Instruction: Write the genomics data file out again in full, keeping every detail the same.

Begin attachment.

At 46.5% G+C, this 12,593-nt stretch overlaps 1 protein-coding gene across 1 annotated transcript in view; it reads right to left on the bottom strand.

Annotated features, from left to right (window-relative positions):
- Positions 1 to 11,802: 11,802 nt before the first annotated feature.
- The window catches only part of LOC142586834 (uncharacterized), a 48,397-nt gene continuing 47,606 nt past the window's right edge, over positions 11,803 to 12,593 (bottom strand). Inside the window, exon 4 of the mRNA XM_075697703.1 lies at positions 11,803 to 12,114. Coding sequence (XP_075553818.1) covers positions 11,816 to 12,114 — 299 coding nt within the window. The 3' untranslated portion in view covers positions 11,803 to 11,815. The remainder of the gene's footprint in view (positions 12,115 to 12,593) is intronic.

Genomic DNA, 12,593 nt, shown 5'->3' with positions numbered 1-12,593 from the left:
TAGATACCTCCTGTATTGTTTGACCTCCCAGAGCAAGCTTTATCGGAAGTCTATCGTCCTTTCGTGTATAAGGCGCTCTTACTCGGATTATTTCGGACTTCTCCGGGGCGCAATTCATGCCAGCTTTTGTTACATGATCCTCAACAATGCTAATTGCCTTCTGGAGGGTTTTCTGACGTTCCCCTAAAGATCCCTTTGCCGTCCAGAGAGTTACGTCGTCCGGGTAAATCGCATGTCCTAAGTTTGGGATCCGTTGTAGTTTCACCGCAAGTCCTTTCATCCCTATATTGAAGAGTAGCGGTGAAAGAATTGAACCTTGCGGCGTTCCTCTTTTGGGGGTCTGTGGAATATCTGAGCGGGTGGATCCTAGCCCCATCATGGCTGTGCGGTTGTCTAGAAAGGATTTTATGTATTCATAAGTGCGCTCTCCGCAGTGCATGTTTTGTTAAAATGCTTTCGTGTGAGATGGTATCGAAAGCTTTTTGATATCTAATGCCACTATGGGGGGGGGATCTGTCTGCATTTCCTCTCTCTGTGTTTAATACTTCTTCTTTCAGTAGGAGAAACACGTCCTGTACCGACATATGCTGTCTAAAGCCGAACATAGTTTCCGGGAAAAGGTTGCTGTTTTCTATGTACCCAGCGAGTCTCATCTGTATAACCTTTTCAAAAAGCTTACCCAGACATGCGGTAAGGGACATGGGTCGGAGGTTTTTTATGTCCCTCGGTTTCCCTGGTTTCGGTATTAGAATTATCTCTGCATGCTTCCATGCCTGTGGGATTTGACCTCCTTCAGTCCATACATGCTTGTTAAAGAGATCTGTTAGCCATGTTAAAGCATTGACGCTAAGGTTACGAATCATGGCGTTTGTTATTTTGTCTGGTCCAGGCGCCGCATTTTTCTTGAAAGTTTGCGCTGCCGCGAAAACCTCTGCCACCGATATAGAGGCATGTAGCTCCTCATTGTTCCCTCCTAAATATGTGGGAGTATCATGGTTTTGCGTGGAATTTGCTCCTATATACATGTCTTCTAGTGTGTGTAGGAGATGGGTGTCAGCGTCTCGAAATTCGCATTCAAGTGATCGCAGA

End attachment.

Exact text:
At 46.5% G+C, this 12,593-nt stretch overlaps 1 protein-coding gene across 1 annotated transcript in view; it reads right to left on the bottom strand.

Annotated features, from left to right (window-relative positions):
- Positions 1 to 11,802: 11,802 nt before the first annotated feature.
- The window catches only part of LOC142586834 (uncharacterized), a 48,397-nt gene continuing 47,606 nt past the window's right edge, over positions 11,803 to 12,593 (bottom strand). Inside the window, exon 4 of the mRNA XM_075697703.1 lies at positions 11,803 to 12,114. Coding sequence (XP_075553818.1) covers positions 11,816 to 12,114 — 299 coding nt within the window. The 3' untranslated portion in view covers positions 11,803 to 11,815. The remainder of the gene's footprint in view (positions 12,115 to 12,593) is intronic.

Genomic DNA, 12,593 nt, shown 5'->3' with positions numbered 1-12,593 from the left:
TAGATACCTCCTGTATTGTTTGACCTCCCAGAGCAAGCTTTATCGGAAGTCTATCGTCCTTTCGTGTATAAGGCGCTCTTACTCGGATTATTTCGGACTTCTCCGGGGCGCAATTCATGCCAGCTTTTGTTACATGATCCTCAACAATGCTAATTGCCTTCTGGAGGGTTTTCTGACGTTCCCCTAAAGATCCCTTTGCCGTCCAGAGAGTTACGTCGTCCGGGTAAATCGCATGTCCTAAGTTTGGGATCCGTTGTAGTTTCACCGCAAGTCCTTTCATCCCTATATTGAAGAGTAGCGGTGAAAGAATTGAACCTTGCGGCGTTCCTCTTTTGGGGGTCTGTGGAATATCTGAGCGGGTGGATCCTAGCCCCATCATGGCTGTGCGGTTGTCTAGAAAGGATTTTATGTATTCATAAGTGCGCTCTCCGCAGTGCATGTTTTGTTAAAATGCTTTCGTGTGAGATGGTATCGAAAGCTTTTTGATATCTAATGCCACTATGGGGGGGGGATCTGTCTGCATTTCCTCTCTCTGTGTTTAATACTTCTTCTTTCAGTAGGAGAAACACGTCCTGTACCGACATATGCTGTCTAAAGCCGAACATAGTTTCCGGGAAAAGGTTGCTGTTTTCTATGTACCCAGCGAGTCTCATCTGTATAACCTTTTCAAAAAGCTTACCCAGACATGCGGTAAGGGACATGGGTCGGAGGTTTTTTATGTCCCTCGGTTTCCCTGGTTTCGGTATTAGAATTATCTCTGCATGCTTCCATGCCTGTGGGATTTGACCTCCTTCAGTCCATACATGCTTGTTAAAGAGATCTGTTAGCCATGTTAAAGCATTGACGCTAAGGTTACGAATCATGGCGTTTGTTATTTTGTCTGGTCCAGGCGCCGCATTTTTCTTGAAAGTTTGCGCTGCCGCGAAAACCTCTGCCACCGATATAGAGGCATGTAGCTCCTCATTGTTCCCTCCTAAATATGTGGGAGTATCATGGTTTTGCGTGGAATTTGCTCCTATATACATGTCTTCTAGTGTGTGTAGGAGATGGGTGTCAGCGTCTCGAAATTCGCATTCAAGTGATCGCAGA